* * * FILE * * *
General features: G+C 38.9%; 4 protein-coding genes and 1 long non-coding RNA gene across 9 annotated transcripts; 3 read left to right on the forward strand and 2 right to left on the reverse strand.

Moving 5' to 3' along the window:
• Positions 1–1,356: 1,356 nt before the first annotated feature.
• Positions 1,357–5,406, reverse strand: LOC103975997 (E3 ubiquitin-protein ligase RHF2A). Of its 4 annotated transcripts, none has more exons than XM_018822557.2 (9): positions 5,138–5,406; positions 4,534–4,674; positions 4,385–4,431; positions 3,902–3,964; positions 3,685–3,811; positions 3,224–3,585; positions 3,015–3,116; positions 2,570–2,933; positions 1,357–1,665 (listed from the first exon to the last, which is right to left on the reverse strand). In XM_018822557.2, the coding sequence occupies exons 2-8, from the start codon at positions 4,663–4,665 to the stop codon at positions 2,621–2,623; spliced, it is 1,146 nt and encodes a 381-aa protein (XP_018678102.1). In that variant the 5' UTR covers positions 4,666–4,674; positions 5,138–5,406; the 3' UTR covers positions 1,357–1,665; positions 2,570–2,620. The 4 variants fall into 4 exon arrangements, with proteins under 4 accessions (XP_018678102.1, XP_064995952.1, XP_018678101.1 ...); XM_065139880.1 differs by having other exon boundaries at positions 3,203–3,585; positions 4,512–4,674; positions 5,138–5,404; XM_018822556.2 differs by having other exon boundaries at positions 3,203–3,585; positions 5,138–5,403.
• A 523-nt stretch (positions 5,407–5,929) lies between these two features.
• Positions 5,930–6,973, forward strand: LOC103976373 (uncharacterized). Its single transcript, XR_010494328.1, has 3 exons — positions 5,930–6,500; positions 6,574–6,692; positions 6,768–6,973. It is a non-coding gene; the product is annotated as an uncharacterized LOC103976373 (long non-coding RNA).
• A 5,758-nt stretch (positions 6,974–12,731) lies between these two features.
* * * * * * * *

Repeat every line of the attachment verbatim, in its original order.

General features: G+C 38.9%; 4 protein-coding genes and 1 long non-coding RNA gene across 9 annotated transcripts; 3 read left to right on the forward strand and 2 right to left on the reverse strand.

Moving 5' to 3' along the window:
• Positions 1–1,356: 1,356 nt before the first annotated feature.
• Positions 1,357–5,406, reverse strand: LOC103975997 (E3 ubiquitin-protein ligase RHF2A). Of its 4 annotated transcripts, none has more exons than XM_018822557.2 (9): positions 5,138–5,406; positions 4,534–4,674; positions 4,385–4,431; positions 3,902–3,964; positions 3,685–3,811; positions 3,224–3,585; positions 3,015–3,116; positions 2,570–2,933; positions 1,357–1,665 (listed from the first exon to the last, which is right to left on the reverse strand). In XM_018822557.2, the coding sequence occupies exons 2-8, from the start codon at positions 4,663–4,665 to the stop codon at positions 2,621–2,623; spliced, it is 1,146 nt and encodes a 381-aa protein (XP_018678102.1). In that variant the 5' UTR covers positions 4,666–4,674; positions 5,138–5,406; the 3' UTR covers positions 1,357–1,665; positions 2,570–2,620. The 4 variants fall into 4 exon arrangements, with proteins under 4 accessions (XP_018678102.1, XP_064995952.1, XP_018678101.1 ...); XM_065139880.1 differs by having other exon boundaries at positions 3,203–3,585; positions 4,512–4,674; positions 5,138–5,404; XM_018822556.2 differs by having other exon boundaries at positions 3,203–3,585; positions 5,138–5,403.
• A 523-nt stretch (positions 5,407–5,929) lies between these two features.
• Positions 5,930–6,973, forward strand: LOC103976373 (uncharacterized). Its single transcript, XR_010494328.1, has 3 exons — positions 5,930–6,500; positions 6,574–6,692; positions 6,768–6,973. It is a non-coding gene; the product is annotated as an uncharacterized LOC103976373 (long non-coding RNA).
• A 5,758-nt stretch (positions 6,974–12,731) lies between these two features.